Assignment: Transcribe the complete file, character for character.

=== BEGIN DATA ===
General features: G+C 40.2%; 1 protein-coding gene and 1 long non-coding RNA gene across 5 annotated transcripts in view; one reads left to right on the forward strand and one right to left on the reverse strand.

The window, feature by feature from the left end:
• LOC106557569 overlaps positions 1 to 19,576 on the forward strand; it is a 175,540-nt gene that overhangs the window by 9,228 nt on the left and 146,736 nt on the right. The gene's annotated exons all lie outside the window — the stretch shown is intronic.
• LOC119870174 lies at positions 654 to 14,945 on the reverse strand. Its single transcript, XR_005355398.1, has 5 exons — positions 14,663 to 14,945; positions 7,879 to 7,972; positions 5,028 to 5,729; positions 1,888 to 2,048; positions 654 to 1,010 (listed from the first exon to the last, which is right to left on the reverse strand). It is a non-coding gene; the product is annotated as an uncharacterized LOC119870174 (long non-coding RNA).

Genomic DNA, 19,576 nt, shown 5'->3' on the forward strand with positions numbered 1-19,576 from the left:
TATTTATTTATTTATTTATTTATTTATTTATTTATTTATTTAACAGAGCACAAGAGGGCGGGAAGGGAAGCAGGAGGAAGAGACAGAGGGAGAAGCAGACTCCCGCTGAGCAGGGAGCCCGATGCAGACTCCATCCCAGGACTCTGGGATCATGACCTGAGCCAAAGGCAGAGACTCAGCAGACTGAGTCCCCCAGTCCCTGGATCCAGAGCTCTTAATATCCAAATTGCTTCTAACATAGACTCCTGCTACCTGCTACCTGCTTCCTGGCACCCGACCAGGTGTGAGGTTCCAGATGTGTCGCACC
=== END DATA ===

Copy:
General features: G+C 40.2%; 1 protein-coding gene and 1 long non-coding RNA gene across 5 annotated transcripts in view; one reads left to right on the forward strand and one right to left on the reverse strand.

The window, feature by feature from the left end:
• LOC106557569 overlaps positions 1 to 19,576 on the forward strand; it is a 175,540-nt gene that overhangs the window by 9,228 nt on the left and 146,736 nt on the right. The gene's annotated exons all lie outside the window — the stretch shown is intronic.
• LOC119870174 lies at positions 654 to 14,945 on the reverse strand. Its single transcript, XR_005355398.1, has 5 exons — positions 14,663 to 14,945; positions 7,879 to 7,972; positions 5,028 to 5,729; positions 1,888 to 2,048; positions 654 to 1,010 (listed from the first exon to the last, which is right to left on the reverse strand). It is a non-coding gene; the product is annotated as an uncharacterized LOC119870174 (long non-coding RNA).

Genomic DNA, 19,576 nt, shown 5'->3' on the forward strand with positions numbered 1-19,576 from the left:
TATTTATTTATTTATTTATTTATTTATTTATTTATTTATTTAACAGAGCACAAGAGGGCGGGAAGGGAAGCAGGAGGAAGAGACAGAGGGAGAAGCAGACTCCCGCTGAGCAGGGAGCCCGATGCAGACTCCATCCCAGGACTCTGGGATCATGACCTGAGCCAAAGGCAGAGACTCAGCAGACTGAGTCCCCCAGTCCCTGGATCCAGAGCTCTTAATATCCAAATTGCTTCTAACATAGACTCCTGCTACCTGCTACCTGCTTCCTGGCACCCGACCAGGTGTGAGGTTCCAGATGTGTCGCACC